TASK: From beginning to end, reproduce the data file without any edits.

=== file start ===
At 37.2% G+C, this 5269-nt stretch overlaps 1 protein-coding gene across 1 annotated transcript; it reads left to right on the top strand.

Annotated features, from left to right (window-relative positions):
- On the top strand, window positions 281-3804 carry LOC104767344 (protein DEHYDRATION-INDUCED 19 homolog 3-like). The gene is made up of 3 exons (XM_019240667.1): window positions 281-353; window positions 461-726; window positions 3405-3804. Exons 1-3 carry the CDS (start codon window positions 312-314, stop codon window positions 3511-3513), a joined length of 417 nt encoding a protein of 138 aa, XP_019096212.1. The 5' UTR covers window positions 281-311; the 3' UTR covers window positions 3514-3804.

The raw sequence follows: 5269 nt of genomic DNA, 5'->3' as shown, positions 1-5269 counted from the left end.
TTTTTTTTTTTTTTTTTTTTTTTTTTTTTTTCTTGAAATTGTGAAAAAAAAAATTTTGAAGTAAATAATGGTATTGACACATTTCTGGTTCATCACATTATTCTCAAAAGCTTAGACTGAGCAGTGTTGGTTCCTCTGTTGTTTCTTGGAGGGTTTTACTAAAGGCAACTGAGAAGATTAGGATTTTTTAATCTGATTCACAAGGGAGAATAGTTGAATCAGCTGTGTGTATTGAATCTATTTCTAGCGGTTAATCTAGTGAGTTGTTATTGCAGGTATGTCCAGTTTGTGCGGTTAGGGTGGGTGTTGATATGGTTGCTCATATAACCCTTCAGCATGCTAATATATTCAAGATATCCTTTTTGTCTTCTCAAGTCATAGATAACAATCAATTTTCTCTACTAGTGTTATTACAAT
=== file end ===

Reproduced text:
At 37.2% G+C, this 5269-nt stretch overlaps 1 protein-coding gene across 1 annotated transcript; it reads left to right on the top strand.

Annotated features, from left to right (window-relative positions):
- On the top strand, window positions 281-3804 carry LOC104767344 (protein DEHYDRATION-INDUCED 19 homolog 3-like). The gene is made up of 3 exons (XM_019240667.1): window positions 281-353; window positions 461-726; window positions 3405-3804. Exons 1-3 carry the CDS (start codon window positions 312-314, stop codon window positions 3511-3513), a joined length of 417 nt encoding a protein of 138 aa, XP_019096212.1. The 5' UTR covers window positions 281-311; the 3' UTR covers window positions 3514-3804.

The raw sequence follows: 5269 nt of genomic DNA, 5'->3' as shown, positions 1-5269 counted from the left end.
TTTTTTTTTTTTTTTTTTTTTTTTTTTTTTTCTTGAAATTGTGAAAAAAAAAATTTTGAAGTAAATAATGGTATTGACACATTTCTGGTTCATCACATTATTCTCAAAAGCTTAGACTGAGCAGTGTTGGTTCCTCTGTTGTTTCTTGGAGGGTTTTACTAAAGGCAACTGAGAAGATTAGGATTTTTTAATCTGATTCACAAGGGAGAATAGTTGAATCAGCTGTGTGTATTGAATCTATTTCTAGCGGTTAATCTAGTGAGTTGTTATTGCAGGTATGTCCAGTTTGTGCGGTTAGGGTGGGTGTTGATATGGTTGCTCATATAACCCTTCAGCATGCTAATATATTCAAGATATCCTTTTTGTCTTCTCAAGTCATAGATAACAATCAATTTTCTCTACTAGTGTTATTACAAT